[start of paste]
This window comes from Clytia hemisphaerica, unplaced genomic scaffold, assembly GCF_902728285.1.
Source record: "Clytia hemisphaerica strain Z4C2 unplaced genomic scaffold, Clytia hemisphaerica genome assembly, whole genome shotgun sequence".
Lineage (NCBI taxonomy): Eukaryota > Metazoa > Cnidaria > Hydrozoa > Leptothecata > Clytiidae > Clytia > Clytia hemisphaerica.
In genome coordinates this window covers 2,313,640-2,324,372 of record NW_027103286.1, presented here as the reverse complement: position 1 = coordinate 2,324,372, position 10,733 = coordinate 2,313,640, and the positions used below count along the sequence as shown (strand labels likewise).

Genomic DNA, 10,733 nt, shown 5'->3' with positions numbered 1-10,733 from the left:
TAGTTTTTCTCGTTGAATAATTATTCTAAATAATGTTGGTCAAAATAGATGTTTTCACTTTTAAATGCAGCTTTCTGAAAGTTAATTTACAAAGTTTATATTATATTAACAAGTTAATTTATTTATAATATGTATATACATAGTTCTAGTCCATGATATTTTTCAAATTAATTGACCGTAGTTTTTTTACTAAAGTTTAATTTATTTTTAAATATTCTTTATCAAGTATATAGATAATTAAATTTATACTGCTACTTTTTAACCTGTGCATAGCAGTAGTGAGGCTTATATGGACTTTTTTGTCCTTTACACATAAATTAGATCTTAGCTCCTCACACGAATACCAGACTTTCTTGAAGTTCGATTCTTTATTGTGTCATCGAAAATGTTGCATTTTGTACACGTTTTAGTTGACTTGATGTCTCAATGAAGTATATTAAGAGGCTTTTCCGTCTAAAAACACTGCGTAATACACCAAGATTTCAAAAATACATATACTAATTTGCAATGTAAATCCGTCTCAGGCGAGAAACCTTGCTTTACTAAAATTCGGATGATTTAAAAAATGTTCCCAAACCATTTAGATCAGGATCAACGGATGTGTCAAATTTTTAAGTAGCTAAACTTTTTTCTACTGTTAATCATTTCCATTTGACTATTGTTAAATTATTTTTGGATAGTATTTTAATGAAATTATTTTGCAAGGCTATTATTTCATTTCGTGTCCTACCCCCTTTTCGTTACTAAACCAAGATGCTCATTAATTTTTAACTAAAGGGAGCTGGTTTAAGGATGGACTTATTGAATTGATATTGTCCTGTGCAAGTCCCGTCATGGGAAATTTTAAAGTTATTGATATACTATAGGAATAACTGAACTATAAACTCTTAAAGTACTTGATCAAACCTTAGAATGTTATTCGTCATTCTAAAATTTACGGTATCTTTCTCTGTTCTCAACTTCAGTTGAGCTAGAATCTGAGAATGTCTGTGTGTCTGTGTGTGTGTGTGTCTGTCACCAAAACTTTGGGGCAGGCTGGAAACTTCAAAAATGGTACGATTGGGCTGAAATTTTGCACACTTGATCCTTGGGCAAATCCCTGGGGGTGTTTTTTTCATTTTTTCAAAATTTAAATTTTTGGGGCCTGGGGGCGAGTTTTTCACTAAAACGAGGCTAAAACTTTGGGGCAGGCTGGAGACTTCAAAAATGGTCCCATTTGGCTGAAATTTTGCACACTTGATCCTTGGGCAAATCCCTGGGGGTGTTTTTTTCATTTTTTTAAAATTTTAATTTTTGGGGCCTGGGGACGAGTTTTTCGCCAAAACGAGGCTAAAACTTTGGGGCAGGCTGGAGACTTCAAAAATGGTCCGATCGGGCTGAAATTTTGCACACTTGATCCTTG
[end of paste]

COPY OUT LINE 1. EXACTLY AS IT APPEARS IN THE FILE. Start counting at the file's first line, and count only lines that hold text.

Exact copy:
This window comes from Clytia hemisphaerica, unplaced genomic scaffold, assembly GCF_902728285.1.